Globally, the frenzy over Apple’s iPhone 6 has settled long ago. Even China, where the iPhone 6 has enjoyed great success, has reported a recent decline in sales. iPhone 6s have been the best-selling smartphones in China, yet Apple was hoping that the official launch of the iPhone 7 on September 16, 2016, would bring back an iPhone frenzy to China.
But many smartphone users are questioning the need for another update. As it was with computers, innovation in smartphones has essentially reached its limit. Most people I know who own an iPhone 6, haven’t bothered learning how to use it beyond the basics. Life’s too short, and most people are far too busy to become too acquainted with their iPhone. For most Apple users, an update to the iPhone 7 is a pointless activity.
China is nonetheless the second largest market for iPhones after the U.S. The iPhone has certainly been a status symbol in China, a country in which image means a lot. The Chinese are very particular about how they are presented to the world. iPhone 6s were out of stock after a few days of going on sale in China. Apple was hoping that the iPhone 7 would be just as popular and fans did turn out, but smaller in number than those at the launch of the iPhone 6. Sydney and Shanghai were the first two cities worldwide, in which the iPhone 7 could be bought, and there were cheers as enthusiasts left the store brandishing their purchases, as applauding sales staff looked on. In contrast, celebrations were more muted in Sydney.
Partially, the reason for the fewer numbers was due to online pre-ordering. In China, those in the queues had pre-ordered and were guaranteed their purchase would be there when they arrived to pick it up. No need to camp overnight in these circumstances. Online pre-ordering hasn’t proved to be as popular either, even for China, as it was in the iPhone 6 launch. Wu Ting, a 28-year-old from Nanjing, was surprised to find herself first in line at a downtown Apple store in Shanghai on Friday, a holiday in China. “I found last time,” she said, “that there were crowds of people, but this year almost no one. I came an hour early thinking I’d have to wait a long time before getting seen.”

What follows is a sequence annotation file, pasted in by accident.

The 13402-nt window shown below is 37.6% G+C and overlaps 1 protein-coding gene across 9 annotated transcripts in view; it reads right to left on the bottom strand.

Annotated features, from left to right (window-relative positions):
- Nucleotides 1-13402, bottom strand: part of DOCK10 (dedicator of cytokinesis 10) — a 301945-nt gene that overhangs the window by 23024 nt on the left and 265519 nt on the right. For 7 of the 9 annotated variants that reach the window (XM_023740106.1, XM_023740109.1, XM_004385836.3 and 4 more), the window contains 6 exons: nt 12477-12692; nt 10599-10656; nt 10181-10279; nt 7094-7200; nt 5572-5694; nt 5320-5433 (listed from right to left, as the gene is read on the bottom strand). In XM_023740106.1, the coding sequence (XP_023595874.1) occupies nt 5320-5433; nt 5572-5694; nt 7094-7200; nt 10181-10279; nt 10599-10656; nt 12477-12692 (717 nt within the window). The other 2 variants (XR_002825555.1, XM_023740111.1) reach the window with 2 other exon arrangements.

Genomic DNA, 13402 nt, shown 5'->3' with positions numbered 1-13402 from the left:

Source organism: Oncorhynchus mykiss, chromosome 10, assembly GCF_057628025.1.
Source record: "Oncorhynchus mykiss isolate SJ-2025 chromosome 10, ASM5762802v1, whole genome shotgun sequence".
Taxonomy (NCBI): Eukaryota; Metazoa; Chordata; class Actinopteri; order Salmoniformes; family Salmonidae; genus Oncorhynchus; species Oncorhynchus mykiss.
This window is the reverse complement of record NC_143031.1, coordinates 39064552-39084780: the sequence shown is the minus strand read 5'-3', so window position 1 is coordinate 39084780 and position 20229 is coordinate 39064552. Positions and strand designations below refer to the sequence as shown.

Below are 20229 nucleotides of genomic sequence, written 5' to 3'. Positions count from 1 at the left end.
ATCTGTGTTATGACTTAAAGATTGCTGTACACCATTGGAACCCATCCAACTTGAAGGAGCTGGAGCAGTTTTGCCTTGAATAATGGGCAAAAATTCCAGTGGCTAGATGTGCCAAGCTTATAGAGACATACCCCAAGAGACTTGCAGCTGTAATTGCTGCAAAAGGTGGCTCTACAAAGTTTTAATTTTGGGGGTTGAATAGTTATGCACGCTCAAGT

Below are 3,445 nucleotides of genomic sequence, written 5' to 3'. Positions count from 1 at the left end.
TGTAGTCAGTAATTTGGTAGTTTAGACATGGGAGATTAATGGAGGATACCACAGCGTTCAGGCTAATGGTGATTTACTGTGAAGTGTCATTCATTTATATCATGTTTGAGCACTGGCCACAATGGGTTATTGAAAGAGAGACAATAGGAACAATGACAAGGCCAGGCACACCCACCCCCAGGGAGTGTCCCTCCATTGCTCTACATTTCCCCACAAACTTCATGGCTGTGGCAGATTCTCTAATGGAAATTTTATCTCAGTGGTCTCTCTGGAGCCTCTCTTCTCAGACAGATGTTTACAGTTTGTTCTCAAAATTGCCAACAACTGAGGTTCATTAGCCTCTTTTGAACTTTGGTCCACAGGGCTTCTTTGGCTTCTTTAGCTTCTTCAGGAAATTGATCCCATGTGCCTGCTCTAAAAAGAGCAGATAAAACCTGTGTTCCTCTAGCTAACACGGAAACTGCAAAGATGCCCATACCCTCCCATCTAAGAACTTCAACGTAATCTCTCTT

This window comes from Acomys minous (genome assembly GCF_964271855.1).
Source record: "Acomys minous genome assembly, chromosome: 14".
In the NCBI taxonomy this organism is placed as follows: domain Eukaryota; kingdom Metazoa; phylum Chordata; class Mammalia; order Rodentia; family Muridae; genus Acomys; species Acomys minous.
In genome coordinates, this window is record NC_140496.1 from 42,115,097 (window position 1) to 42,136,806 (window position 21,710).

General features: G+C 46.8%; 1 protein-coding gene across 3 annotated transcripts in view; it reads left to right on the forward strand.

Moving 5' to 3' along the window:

Sales in China will determine how Apple’s business year will unfold. The success of the iPhone 6s in China over the last couple of years kept sales at an all-time high worldwide. That was why Shanghai was given the honor of the premier this time round. Why Sydney tagged along is a bit of a mystery, though they both start with an S.
The iPhone fans still exist
Chatter about the iPhone 7 launch on Chinese microblog Weibo has been far less noticeable than when the iPhone 6s was sending the Chinese into a frenzy. An index of searches on Baidu Inc, China’s most popular search engine, finds the iPhone 7 is lagging behind iPhone 6 and iPhone 5. The iPhone 7 has few significant changes to win over the fadsters. In Beijing’s fashionable Sanlitun shopping district, several people, who had just bought iPhone 7s, were reportedly hawking them on the street.
But Apple remains number one for some customers. Marcus Barsoum, a 16-year-old, who described himself as a ‘diehard Apple fan,’ spent two nights camped out at the Sydney store. These people do exist. They are real. If it were possible to peer into their skulls, you’d find a typical enough brain, not circuit boards and wires. By the morning, some 200 people were gathered in light rain to be the first customers globally to own iPhone 7s. Weary but joyful, Barsoum charged into the store at 8am to the cheers of Apple staff. He emerged with a matte black iPhone 7, although he had wanted a larger 7 plus in jet black. Two nights of camping and being first in line couldn’t even get him what he wanted. Is there any justice in this world? “It feels great,” he said, “to be the first in the world to have the iPhone 7. It was 100% worth it.” No one can take that away from him I guess.
They don’t want air pods
Will the arrival of the iPhone 7 in China, turn around flagging sales? Very unlikely. The lack of difference, in essence, between iPhone 6s and iPhone 7, coupled with fierce competition from local companies such as Huawei and OPPO, who are selling arguably better phones at a lower price than iPhones, has caused consumers to lose interest in the Apple products. New features in the iPhone 7 – notably the removal of the headphone jack – will serve to deter many Chinese customers, who find the headphone jack on iPhone 6s convenient and don’t want to pay the extra $159 for the new wireless headphones called air pods, which require charging every five hours. Chinese social media has spoken. They don’t want air pods.
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